Simple Past / Past Simple
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In this free Grammar lesson you will access:
- Grammar Video Tutorial on the simple past tense
- Objectives of the Lesson
- Transcript of the Video in English
- Today’s vocabulary
List of Key Words
- Grammar Quizzes: (3 to complete)
I) Mark the Words Grammar Quiz on “present simple”
II) Drag the Words Grammar Quiz on “present simple”
III) Fill in the blanks Grammar Quiz on “present simple”
I – Grammar Video Tutorial
II – Objectives of the Lesson
In this lesson, Learn English with Julia presents to you “Simple Past or Past Simple”, in order for you to:
- go through examples
- get practice through exercises
- understand the past simple formula
- see more past simple tense verbs
III – Video Transcript
Hello and welcome to this video on the past simple tense! Now this video is more of an introductory video because I’ll be focusing on a regular verb: “to learn”. I recommend you watch the other videos on irregular verbs, on question forms, on how to spell this simple past.
Let’s focus on “learn”
The form in the past simple if it’s an affirmative sentence, a positive sentence: I’d simply add “-ED”
- I learned
- you learned
- he/she/it learned
- we learned
- you learned
- they learned
If it’s a negative form: I’m going to add an auxiliary. I’m not just going to say “I not learned”* or “I learned not”. I’m going to remove that ending (-ED) and give it to the auxiliary, so the auxiliary is in the simple past, followed by not, and the bare infinitive:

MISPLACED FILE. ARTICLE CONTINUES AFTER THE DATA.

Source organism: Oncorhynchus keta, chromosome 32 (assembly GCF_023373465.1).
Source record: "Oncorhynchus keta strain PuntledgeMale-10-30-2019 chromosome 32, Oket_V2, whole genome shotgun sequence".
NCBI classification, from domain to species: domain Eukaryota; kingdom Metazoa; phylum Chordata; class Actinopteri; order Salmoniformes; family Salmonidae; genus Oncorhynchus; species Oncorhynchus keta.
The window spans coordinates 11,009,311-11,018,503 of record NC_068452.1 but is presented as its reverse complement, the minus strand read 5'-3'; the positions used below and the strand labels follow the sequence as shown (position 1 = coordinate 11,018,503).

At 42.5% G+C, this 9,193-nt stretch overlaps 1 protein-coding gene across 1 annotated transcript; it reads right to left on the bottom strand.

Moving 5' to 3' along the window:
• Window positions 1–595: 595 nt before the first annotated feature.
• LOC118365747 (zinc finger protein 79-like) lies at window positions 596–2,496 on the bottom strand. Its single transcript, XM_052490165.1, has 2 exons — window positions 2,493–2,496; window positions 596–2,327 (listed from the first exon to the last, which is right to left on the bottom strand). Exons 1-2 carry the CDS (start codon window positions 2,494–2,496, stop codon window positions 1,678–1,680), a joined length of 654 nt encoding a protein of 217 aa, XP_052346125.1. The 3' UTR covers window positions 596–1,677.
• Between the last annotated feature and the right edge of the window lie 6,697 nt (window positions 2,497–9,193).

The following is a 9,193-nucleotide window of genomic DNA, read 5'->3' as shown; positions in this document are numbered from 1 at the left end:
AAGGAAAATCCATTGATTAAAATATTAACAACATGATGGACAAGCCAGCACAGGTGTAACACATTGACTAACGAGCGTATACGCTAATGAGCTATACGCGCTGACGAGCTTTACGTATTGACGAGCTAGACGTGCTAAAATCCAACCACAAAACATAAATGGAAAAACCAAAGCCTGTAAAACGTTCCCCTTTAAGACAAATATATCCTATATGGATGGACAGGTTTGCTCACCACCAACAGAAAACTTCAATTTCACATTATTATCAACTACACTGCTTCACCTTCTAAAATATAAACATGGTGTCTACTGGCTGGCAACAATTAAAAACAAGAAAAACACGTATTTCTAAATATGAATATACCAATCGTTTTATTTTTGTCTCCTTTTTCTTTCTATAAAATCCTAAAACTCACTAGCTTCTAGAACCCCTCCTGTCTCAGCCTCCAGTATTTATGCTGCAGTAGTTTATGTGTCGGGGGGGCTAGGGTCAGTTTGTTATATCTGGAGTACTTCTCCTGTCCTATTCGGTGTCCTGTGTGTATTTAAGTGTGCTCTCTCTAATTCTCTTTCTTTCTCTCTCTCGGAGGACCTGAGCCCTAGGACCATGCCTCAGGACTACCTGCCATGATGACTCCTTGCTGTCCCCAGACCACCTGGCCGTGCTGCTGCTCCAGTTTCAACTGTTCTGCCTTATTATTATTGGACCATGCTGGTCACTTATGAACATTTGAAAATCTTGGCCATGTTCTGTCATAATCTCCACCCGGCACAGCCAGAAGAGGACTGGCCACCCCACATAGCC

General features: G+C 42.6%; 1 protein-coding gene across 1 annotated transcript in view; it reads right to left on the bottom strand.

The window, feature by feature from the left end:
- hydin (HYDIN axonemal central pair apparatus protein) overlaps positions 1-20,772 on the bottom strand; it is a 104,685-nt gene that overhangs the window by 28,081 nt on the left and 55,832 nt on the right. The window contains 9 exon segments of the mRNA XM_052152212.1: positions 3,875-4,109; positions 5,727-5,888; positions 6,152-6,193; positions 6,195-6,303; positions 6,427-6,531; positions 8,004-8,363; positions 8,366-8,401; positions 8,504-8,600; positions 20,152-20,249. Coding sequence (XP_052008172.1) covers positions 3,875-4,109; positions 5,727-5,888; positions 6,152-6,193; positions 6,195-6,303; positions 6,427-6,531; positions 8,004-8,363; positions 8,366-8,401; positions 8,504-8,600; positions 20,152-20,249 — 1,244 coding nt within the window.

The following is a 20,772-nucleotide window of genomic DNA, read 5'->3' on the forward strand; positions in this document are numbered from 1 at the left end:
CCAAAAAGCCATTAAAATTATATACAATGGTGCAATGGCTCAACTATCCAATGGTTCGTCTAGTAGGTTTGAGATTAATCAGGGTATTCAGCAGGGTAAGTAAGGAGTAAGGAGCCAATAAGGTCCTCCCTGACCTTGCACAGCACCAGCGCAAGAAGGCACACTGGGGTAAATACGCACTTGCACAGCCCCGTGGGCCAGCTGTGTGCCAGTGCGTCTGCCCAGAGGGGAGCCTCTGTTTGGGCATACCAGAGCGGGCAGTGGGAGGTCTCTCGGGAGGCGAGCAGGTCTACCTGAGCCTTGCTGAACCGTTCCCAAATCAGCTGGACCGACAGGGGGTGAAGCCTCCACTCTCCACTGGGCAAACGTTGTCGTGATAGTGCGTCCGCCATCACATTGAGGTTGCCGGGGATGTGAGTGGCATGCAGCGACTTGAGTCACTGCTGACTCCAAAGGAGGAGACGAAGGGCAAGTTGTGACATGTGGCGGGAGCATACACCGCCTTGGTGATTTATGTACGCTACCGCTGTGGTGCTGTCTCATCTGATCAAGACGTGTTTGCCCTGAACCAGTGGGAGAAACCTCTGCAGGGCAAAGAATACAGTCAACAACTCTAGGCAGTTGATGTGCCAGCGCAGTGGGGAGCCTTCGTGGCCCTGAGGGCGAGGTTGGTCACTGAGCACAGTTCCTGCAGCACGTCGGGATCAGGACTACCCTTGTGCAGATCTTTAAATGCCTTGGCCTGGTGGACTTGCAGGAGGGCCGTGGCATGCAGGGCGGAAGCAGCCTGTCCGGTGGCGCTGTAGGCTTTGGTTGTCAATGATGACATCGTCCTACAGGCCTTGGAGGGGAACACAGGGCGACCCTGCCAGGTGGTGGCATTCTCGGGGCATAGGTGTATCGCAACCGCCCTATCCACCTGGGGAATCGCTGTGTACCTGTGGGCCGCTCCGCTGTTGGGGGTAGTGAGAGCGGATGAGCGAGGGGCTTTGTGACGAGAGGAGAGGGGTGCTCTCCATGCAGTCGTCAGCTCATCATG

I did not learn – I didn’t learn
I’m insisting on this because students are sometimes tempted to say I “didn’t learned”. So be careful there, students and teachers. So: I did not learn or I didn’t learn. Same form for all of the subjects.
What if I have a question? Here there are exceptions. I’ll just very briefly mention them. But just generally speaking, if it’s a regular verb I’ll formulate my question as follows:
- Did I know?
- Did you learn?
- Did I not learn?
- Didn’t I learn?
But in a question I can ask the following two:
1. If I’m looking for the object: “what did he say?”
- What did he say? (question)
2. However if I’m looking for the subject, I’m not going to need this. I’m going to say: “Who said that?” So I’m going to use this form followed by the object.
- Who said that? (the object)
- Who said that? I’m looking for the subject.
That is an exception if you wish or a different context. So please practise once you’ve watched this video.
When do I use this tense?
– I generally you use it when the action is over, it’s been completed.
– When I want to focus on the duration of that action
– Or when an action has happened once, never or several times in the past.
– I also use it for a series of actions. I opened the book, I read, I learned something new.
– Or for facts or generalisations in the past.
These signal words are very useful with the simple past:
last… (last week, last Friday), in… (in September, in 1995), yesterday, the other day,
when… (when I was a child) and so on…
I also use this tense in one of the conditional clauses. So once again don’t forget to watch the other videos to fully understand this tense.
I’ve already mentioned many of the hints.
So watch out for the spelling. When it’s just a simple verb like this (learn) I just add “-ED” but it’s not always true so be careful.
Watch the video on irregular verbs (There are many irregular verbs), the conditional clauses, the auxiliaries also.
Find out more about the importance of these auxiliaries.
And question forms using the simple past.'The verb to be or not to be, that is the question.' (Hamlet)Click To Tweet
IV – List of Key Words
Key Words listed in English:
- past simple or simple past
- past tense
- irregular verbs
- regular verbs
- -ED endings
V – Grammar Quizzes
3 GRAMMAR QUIZZES TO COMPLETE
Mark the Words Grammar Quiz:
Drag the Words Grammar Quiz:
Fill in the blanks Grammar Quiz: